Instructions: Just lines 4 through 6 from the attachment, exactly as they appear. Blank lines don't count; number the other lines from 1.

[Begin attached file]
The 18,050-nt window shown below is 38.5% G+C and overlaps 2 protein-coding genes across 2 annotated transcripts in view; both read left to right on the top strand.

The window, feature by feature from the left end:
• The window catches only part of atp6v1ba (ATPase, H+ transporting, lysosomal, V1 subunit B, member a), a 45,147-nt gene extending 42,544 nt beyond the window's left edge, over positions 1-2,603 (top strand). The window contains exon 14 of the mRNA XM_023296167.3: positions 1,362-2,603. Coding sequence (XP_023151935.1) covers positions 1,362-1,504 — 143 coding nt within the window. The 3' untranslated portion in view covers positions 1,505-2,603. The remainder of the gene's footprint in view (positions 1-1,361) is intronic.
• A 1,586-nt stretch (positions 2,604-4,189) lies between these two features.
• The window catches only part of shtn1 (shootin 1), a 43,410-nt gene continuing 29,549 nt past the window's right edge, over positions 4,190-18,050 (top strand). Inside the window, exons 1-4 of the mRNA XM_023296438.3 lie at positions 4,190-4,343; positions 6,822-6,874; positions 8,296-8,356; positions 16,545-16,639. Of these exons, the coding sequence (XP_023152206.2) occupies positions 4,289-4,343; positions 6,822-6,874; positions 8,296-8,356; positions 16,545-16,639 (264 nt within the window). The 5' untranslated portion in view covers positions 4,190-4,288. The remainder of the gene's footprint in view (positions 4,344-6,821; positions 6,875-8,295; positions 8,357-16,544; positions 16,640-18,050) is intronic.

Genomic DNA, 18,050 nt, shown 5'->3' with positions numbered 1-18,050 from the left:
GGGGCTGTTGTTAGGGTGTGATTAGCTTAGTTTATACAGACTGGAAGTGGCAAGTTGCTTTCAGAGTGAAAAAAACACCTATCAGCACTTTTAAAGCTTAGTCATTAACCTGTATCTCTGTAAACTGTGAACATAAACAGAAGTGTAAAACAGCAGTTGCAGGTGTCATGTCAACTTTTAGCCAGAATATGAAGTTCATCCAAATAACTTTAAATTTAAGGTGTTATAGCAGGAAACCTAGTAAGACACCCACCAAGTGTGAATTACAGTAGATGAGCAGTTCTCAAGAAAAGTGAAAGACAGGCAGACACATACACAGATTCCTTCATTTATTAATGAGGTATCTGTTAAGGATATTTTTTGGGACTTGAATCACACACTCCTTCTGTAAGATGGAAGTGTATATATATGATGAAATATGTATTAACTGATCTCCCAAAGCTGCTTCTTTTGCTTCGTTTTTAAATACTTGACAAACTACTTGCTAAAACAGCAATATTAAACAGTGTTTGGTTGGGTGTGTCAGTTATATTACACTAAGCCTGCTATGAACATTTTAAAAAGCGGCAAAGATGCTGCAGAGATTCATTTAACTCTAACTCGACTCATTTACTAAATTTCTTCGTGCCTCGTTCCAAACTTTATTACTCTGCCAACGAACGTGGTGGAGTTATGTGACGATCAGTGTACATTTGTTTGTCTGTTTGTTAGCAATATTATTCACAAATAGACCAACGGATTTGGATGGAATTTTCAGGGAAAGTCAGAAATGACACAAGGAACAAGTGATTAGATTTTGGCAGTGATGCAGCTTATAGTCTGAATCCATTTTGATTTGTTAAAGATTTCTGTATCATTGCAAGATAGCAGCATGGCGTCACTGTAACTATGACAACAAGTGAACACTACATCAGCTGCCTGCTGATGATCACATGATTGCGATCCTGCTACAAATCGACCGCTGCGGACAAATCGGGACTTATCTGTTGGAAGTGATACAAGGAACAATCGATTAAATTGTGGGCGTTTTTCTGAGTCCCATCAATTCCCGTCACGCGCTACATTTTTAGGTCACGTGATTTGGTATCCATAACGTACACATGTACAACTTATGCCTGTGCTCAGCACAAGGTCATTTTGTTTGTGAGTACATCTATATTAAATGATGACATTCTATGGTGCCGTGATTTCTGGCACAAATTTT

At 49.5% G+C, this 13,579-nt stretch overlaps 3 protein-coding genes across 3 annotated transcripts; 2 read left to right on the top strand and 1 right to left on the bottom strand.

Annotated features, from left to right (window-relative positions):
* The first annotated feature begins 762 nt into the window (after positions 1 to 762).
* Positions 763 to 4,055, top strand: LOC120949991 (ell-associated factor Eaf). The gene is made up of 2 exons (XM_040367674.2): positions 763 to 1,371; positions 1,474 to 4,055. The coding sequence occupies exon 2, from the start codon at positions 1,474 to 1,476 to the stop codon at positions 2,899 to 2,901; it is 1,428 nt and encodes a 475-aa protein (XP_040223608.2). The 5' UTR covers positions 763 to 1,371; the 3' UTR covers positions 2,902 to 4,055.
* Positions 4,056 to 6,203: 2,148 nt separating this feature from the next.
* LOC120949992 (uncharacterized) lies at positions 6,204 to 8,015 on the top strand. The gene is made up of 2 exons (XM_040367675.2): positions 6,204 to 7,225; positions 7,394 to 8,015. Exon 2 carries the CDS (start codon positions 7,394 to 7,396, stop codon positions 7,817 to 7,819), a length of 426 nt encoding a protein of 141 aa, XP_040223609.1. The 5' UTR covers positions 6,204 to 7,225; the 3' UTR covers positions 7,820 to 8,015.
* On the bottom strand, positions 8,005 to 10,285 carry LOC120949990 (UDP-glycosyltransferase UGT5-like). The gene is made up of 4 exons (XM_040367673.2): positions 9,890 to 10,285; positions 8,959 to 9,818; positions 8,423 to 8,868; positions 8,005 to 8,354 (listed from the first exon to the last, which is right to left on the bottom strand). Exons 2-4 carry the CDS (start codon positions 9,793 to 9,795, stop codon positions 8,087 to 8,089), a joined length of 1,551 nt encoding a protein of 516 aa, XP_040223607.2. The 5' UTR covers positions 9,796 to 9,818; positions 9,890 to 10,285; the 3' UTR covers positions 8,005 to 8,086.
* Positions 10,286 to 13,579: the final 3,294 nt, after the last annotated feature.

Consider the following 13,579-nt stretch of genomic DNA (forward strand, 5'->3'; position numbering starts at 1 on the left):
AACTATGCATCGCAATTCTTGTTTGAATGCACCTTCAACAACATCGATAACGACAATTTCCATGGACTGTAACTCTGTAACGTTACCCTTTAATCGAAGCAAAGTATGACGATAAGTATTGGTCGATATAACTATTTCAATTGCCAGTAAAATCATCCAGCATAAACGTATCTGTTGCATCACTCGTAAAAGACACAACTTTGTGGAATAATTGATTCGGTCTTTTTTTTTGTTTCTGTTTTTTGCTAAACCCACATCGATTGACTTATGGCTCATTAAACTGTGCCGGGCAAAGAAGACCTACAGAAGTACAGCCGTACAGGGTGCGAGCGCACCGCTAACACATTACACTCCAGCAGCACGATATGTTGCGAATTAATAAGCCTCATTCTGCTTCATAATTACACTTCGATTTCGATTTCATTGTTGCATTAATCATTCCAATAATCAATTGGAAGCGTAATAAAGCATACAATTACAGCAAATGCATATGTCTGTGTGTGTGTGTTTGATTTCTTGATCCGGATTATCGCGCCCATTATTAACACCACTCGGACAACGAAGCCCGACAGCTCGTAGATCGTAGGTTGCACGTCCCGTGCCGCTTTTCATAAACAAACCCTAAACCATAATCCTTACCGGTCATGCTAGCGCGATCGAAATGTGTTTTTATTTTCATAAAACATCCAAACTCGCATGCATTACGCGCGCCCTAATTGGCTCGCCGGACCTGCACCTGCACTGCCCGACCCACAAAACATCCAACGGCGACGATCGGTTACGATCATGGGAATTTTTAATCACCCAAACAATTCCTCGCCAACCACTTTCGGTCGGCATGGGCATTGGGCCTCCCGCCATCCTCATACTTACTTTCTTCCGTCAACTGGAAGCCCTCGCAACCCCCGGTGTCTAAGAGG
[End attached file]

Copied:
• A 1,586-nt stretch (positions 2,604-4,189) lies between these two features.
• The window catches only part of shtn1 (shootin 1), a 43,410-nt gene continuing 29,549 nt past the window's right edge, over positions 4,190-18,050 (top strand). Inside the window, exons 1-4 of the mRNA XM_023296438.3 lie at positions 4,190-4,343; positions 6,822-6,874; positions 8,296-8,356; positions 16,545-16,639. Of these exons, the coding sequence (XP_023152206.2) occupies positions 4,289-4,343; positions 6,822-6,874; positions 8,296-8,356; positions 16,545-16,639 (264 nt within the window). The 5' untranslated portion in view covers positions 4,190-4,288. The remainder of the gene's footprint in view (positions 4,344-6,821; positions 6,875-8,295; positions 8,357-16,544; positions 16,640-18,050) is intronic.

Genomic DNA, 18,050 nt, shown 5'->3' with positions numbered 1-18,050 from the left: